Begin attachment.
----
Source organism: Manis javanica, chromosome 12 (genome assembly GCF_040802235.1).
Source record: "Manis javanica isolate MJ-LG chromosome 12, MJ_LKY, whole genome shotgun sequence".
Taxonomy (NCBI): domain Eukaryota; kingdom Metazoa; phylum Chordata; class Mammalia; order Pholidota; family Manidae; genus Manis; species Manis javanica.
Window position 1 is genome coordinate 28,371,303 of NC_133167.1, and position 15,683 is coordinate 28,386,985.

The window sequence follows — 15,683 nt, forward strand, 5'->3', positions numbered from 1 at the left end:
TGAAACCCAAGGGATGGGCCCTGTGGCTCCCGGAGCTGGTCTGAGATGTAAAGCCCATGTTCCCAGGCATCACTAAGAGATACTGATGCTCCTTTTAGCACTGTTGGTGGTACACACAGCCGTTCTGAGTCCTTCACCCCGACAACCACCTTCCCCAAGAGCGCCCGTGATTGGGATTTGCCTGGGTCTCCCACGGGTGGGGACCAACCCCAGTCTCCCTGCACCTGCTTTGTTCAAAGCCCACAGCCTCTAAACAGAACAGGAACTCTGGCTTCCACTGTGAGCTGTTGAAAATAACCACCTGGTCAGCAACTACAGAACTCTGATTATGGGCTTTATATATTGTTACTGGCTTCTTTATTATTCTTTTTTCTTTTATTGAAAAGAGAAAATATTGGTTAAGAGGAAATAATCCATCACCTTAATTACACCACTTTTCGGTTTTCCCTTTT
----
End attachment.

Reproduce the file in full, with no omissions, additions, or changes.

Source organism: Manis javanica, chromosome 12 (genome assembly GCF_040802235.1).
Source record: "Manis javanica isolate MJ-LG chromosome 12, MJ_LKY, whole genome shotgun sequence".
Taxonomy (NCBI): domain Eukaryota; kingdom Metazoa; phylum Chordata; class Mammalia; order Pholidota; family Manidae; genus Manis; species Manis javanica.
Window position 1 is genome coordinate 28,371,303 of NC_133167.1, and position 15,683 is coordinate 28,386,985.

The window sequence follows — 15,683 nt, forward strand, 5'->3', positions numbered from 1 at the left end:
TGAAACCCAAGGGATGGGCCCTGTGGCTCCCGGAGCTGGTCTGAGATGTAAAGCCCATGTTCCCAGGCATCACTAAGAGATACTGATGCTCCTTTTAGCACTGTTGGTGGTACACACAGCCGTTCTGAGTCCTTCACCCCGACAACCACCTTCCCCAAGAGCGCCCGTGATTGGGATTTGCCTGGGTCTCCCACGGGTGGGGACCAACCCCAGTCTCCCTGCACCTGCTTTGTTCAAAGCCCACAGCCTCTAAACAGAACAGGAACTCTGGCTTCCACTGTGAGCTGTTGAAAATAACCACCTGGTCAGCAACTACAGAACTCTGATTATGGGCTTTATATATTGTTACTGGCTTCTTTATTATTCTTTTTTCTTTTATTGAAAAGAGAAAATATTGGTTAAGAGGAAATAATCCATCACCTTAATTACACCACTTTTCGGTTTTCCCTTTT